Why is the Florida-Georgia Rivalry Game Not Called “World’s Largest Outdoor Cocktail Party”?

    Once given such a unique moniker, the Florida-Georgia Rivalry game is no longer called the World's Largest Outdoor Cocktail Party. But why?

    Ah, the World’s Largest Outdoor Cocktail Party. I mean, the Florida-Georgia Game.

    Once labeled with one of the more unique monikers of any college football rivalry game, the game between archrival Florida Gators and Georgia Bulldogs now bears a more unoriginal name: Florida-Georgia Rivalry. But why?

    Why is Florida-Georgia Not Called the World’s Largest Outdoor Cocktail Party?

    To understand why the moniker was lost, you must first understand why it was labeled as such in the first place.

    MORE: Florida-Georgia Rivalry Annual Results

    The city of Jacksonville welcomes the game and each team’s respective fanbases with open arms. With tailgaters, attendees, and fans alike all converging on the city, Jacksonville businesses see a large boom in financial business for its restaurants, bars, and other businesses.

    The game itself has been known for its epic tailgates, and the areas in and around the downtown Jacksonville area spill with Orange and Blue and Black and Red all weekend. The debauchery has been around for years, leading to the coining of the famed rivalry name.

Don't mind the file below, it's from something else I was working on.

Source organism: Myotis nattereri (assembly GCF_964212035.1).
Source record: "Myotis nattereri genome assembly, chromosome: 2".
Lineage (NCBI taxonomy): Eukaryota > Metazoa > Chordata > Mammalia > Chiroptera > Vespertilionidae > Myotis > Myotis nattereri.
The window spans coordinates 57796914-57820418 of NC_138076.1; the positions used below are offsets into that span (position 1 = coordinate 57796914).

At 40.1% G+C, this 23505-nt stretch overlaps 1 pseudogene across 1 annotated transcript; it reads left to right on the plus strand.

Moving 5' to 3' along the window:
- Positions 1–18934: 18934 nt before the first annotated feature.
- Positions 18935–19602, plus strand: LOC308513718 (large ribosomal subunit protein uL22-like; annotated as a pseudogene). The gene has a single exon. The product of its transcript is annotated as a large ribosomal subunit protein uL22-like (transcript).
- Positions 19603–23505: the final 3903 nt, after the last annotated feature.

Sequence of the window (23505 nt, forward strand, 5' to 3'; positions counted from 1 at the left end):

In the 1950s, the nickname World’s Largest Outdoor Cocktail Party was handed out by The Florida-Times Union sports editor Bill Kastelz. The legend looms large that Kastelz came up with the name after he saw a stumbling fan offer a cop a beverage of alcoholic proportions.

    The name stuck and proved incredibly popular among its fanbases. Jacksonville, as a city, began using the nickname to promote the annual rivalry for years leading up to 1988.

    In the lead-up to the 1988 season, there were a series of outbursts that were fueled by alcohol. Florida fans stormed the field in 1984, and Georgia fans did the same a year later, each fanbase tearing down the goalposts. The final straw was in 1985 when 65 arrests were made following Georgia’s field storming.

    MORE: Why do Florida, Georgia Disagree on Win Totals?

    There are also untimely injuries that have occurred, including the deaths of some in attendance due to severe alcohol abuse during the weekend.

    While the city of Jacksonville stopped using the nickname in 1988, it took until 2006 for both schools and the SEC to ask CBS Sports to refrain from using the nickname in any promotional material or during their broadcast of the game itself.

    Other nicknames have been proposed, including the War for the Oar, but the World’s Largest Outdoor Cocktail Party is still whispered throughout both fanbases.

    That’s what you get when you combine debauchery and the power of the written word.

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